Cattle Ranching and Deforestation

Cactus living fence. Photo: CoolCreativity.com.

Cactus living fence. Photo: CoolCreativity.com.

Cattle ranching, deforestation and reforestation.

Cattle ranching, particularly in the tropics, and especially in Central and South America (the main focus of this page), is a major cause of deforestation. Large areas of pristine climax rain forest have been, and are being, destroyed. You may also be interested in visiting the page “Oil Palms and Deforestation”. On this page, suggestions are made to improve the situation.

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Suggestions for reducing deforestation and the potentially negative environmental impacts of cattle ranching, and instead managing livestock for positive environmental and economic outcomes

It has been amply demonstrated that Allan Savory’s planned grazing/holistic management of livestock can actually improve the environment. In addition to this, my Animal Improved Dung Plus Seeds system of utilizing livestock used with planned grazing can further improve the environment and be used for reforestation – see the relevant pages on this site such as the page on FMNR and the AID treatment for more.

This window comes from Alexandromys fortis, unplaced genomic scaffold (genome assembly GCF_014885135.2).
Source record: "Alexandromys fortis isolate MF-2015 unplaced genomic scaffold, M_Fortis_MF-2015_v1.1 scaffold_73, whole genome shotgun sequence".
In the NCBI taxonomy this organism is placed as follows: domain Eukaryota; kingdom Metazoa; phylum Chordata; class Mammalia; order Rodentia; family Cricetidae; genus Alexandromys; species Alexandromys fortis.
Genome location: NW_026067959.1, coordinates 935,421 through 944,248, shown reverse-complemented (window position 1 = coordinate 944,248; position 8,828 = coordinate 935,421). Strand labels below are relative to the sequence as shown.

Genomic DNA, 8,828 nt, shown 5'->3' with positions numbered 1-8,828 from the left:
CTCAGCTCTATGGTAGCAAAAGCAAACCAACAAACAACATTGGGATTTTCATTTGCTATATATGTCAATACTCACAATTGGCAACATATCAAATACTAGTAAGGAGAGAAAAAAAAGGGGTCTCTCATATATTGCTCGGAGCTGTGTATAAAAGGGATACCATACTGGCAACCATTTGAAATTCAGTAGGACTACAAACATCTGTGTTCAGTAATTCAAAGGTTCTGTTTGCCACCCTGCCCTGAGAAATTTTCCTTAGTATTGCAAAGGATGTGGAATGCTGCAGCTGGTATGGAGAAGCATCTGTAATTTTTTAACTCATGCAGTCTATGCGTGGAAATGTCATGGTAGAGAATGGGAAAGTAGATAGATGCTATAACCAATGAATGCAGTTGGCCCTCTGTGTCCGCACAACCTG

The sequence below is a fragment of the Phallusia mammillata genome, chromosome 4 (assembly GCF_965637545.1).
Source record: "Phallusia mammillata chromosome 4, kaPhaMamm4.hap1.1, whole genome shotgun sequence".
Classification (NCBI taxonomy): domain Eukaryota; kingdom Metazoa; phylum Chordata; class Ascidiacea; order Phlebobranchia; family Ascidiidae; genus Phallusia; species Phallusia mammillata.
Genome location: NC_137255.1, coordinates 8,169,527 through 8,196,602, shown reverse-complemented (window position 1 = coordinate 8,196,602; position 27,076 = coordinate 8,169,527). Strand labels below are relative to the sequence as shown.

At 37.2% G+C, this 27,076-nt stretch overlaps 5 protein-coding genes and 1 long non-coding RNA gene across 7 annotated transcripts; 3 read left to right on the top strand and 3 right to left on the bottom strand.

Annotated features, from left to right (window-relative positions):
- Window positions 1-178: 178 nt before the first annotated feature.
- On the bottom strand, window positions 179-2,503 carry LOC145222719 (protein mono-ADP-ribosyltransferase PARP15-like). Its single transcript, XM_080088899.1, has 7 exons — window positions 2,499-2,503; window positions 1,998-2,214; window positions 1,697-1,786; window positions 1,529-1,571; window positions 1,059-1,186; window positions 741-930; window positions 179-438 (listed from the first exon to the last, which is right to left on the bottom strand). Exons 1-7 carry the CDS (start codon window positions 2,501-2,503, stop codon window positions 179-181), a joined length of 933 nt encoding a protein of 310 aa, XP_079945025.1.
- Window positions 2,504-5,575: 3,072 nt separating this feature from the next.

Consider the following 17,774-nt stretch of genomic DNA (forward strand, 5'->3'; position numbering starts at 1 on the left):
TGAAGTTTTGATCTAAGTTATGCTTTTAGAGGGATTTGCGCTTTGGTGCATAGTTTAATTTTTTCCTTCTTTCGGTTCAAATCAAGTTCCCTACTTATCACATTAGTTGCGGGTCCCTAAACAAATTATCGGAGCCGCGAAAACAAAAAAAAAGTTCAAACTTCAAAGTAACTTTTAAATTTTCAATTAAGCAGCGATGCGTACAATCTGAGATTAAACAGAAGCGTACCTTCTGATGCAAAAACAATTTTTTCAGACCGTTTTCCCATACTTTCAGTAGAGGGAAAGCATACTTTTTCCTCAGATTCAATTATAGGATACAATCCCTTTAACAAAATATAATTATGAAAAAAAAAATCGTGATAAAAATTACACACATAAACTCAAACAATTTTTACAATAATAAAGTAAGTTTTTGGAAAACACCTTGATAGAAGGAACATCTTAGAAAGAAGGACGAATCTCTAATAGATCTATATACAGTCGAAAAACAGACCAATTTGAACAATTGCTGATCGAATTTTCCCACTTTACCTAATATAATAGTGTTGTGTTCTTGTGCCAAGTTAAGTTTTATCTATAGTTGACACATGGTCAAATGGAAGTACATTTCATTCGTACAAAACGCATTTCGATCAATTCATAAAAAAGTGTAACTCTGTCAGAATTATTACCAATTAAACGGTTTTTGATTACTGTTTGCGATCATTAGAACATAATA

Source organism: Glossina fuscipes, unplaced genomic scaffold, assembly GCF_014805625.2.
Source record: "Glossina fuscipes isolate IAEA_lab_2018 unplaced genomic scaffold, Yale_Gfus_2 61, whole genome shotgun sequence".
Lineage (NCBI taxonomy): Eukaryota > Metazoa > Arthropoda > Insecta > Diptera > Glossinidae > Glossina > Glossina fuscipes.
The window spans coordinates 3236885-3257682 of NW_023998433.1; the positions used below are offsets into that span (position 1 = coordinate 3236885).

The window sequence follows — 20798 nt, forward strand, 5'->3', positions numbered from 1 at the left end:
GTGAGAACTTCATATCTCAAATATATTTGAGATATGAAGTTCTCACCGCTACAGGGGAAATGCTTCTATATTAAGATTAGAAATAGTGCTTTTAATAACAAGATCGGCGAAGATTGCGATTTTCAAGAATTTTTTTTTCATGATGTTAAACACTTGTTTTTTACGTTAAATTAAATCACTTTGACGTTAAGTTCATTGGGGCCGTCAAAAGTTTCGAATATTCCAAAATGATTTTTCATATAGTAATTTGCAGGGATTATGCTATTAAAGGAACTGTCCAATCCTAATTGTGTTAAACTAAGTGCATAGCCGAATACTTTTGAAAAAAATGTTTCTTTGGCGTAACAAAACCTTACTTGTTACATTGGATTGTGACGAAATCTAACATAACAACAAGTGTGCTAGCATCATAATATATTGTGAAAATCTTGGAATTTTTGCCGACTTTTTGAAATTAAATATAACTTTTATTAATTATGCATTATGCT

In recent research, it has been demonstrated that cattle (and presumably other livestock) can be used to good ecological and economic effect, where they are fed biochar and molasses, and then dung beetles incorporate their manure and biochar into the soil, improving soils and sequestering carbon (for thousands of years), and increasing productivity and profitability: Josephetal2015Pedosphere-Feedingbiochartocows